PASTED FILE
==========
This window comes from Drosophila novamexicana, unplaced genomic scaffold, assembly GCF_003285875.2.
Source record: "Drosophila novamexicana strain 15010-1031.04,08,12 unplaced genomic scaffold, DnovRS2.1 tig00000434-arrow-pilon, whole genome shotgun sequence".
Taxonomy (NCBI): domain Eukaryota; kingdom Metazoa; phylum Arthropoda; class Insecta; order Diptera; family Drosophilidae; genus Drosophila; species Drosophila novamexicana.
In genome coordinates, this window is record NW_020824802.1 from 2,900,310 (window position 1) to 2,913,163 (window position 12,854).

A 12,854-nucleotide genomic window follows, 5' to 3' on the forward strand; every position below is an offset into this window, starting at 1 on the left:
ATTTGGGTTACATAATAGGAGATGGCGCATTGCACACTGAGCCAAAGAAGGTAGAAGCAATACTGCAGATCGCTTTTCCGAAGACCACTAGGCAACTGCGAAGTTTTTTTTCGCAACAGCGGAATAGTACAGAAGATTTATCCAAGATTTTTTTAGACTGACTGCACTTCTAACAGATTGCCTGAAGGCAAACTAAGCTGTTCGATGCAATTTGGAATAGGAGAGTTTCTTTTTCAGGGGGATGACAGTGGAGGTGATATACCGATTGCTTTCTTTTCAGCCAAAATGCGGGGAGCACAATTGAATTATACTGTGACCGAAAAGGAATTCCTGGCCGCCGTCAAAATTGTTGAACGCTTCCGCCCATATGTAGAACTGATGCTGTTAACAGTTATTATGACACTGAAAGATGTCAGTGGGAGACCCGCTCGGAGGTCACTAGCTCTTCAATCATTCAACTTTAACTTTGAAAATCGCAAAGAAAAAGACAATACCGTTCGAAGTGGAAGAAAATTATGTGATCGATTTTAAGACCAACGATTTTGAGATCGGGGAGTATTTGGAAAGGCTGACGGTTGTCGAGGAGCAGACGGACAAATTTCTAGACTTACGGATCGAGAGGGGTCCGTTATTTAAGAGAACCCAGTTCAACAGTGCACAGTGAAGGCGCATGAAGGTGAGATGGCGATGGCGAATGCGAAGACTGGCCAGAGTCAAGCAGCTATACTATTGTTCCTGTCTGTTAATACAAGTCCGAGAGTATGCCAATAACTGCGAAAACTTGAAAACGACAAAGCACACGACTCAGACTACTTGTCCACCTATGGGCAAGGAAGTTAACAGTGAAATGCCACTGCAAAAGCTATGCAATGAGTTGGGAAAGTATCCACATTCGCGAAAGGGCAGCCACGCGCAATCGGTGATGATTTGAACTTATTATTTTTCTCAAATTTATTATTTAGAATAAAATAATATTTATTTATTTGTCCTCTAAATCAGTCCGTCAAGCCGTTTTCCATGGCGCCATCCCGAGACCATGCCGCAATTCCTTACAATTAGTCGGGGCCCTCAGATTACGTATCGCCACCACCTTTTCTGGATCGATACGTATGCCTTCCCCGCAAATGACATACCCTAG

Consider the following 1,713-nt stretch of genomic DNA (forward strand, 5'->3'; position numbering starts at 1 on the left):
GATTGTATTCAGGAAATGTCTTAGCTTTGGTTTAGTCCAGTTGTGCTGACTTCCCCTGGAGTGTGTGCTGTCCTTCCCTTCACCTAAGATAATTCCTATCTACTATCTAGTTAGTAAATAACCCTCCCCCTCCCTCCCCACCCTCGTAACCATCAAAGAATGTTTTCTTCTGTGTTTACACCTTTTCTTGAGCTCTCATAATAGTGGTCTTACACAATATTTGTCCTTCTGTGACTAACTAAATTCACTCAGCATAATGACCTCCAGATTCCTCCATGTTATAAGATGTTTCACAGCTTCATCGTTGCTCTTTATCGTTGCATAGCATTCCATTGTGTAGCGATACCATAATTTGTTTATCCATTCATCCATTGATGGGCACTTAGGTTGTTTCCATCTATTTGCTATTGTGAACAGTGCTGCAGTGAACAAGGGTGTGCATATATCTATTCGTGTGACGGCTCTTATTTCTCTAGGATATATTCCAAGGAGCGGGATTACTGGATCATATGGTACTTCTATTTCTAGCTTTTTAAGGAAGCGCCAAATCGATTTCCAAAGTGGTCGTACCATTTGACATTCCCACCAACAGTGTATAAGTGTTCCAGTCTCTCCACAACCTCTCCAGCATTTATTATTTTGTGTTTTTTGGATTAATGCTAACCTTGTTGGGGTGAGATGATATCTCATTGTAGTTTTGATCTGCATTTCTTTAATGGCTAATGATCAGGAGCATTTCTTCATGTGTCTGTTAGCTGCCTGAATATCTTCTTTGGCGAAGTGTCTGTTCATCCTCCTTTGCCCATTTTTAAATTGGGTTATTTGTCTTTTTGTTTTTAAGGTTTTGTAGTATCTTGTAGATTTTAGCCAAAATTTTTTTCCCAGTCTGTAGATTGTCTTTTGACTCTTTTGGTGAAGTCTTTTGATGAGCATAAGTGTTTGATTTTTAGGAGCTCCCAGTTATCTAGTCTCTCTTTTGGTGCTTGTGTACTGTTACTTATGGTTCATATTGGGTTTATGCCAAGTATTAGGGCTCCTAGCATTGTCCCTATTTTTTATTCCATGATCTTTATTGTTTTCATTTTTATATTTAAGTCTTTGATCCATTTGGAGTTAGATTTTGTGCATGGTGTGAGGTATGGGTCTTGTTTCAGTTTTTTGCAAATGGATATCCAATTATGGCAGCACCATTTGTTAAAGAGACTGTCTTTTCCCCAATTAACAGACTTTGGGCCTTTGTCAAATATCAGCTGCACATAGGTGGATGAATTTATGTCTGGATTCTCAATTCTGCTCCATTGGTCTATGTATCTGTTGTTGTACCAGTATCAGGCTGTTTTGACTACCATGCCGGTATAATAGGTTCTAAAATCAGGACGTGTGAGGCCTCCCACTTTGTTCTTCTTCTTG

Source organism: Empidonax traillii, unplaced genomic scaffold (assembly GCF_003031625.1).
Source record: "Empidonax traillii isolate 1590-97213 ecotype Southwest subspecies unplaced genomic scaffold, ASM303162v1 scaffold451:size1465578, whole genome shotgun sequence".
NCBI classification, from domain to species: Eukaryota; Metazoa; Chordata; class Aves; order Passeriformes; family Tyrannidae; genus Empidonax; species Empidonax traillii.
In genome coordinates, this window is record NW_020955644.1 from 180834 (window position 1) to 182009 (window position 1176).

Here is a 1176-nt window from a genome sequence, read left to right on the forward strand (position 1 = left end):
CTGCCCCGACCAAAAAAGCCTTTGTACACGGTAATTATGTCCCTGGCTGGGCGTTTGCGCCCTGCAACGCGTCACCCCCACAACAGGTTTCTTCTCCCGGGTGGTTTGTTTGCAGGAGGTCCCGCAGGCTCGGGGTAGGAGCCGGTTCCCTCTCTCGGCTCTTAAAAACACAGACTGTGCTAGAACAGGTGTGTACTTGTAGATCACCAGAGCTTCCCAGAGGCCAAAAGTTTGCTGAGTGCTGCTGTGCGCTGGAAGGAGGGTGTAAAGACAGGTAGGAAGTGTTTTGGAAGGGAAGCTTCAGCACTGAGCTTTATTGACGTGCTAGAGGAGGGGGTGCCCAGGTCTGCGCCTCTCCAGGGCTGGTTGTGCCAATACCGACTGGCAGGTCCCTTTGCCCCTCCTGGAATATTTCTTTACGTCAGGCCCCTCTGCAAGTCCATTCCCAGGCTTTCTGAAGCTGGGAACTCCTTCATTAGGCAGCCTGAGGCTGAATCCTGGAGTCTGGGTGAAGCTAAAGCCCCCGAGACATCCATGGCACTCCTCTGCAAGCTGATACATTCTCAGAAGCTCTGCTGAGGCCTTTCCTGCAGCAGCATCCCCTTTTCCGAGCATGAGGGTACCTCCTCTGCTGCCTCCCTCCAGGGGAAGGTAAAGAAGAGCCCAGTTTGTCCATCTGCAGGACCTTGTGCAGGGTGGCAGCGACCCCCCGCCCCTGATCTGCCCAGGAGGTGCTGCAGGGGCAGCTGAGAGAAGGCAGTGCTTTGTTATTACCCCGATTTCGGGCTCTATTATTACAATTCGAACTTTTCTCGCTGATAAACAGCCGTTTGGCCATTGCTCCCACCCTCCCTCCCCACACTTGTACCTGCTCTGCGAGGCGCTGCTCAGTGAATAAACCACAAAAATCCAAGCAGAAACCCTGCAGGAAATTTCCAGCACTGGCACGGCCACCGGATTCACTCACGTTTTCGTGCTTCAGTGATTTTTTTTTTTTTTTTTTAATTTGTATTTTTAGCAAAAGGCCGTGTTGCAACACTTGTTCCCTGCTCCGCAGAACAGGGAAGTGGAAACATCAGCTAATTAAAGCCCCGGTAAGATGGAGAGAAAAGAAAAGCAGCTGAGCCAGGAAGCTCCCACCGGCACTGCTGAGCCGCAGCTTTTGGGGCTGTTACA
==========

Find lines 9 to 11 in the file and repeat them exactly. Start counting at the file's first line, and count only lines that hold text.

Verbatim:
Source organism: Empidonax traillii, unplaced genomic scaffold (assembly GCF_003031625.1).
Source record: "Empidonax traillii isolate 1590-97213 ecotype Southwest subspecies unplaced genomic scaffold, ASM303162v1 scaffold451:size1465578, whole genome shotgun sequence".
NCBI classification, from domain to species: Eukaryota; Metazoa; Chordata; class Aves; order Passeriformes; family Tyrannidae; genus Empidonax; species Empidonax traillii.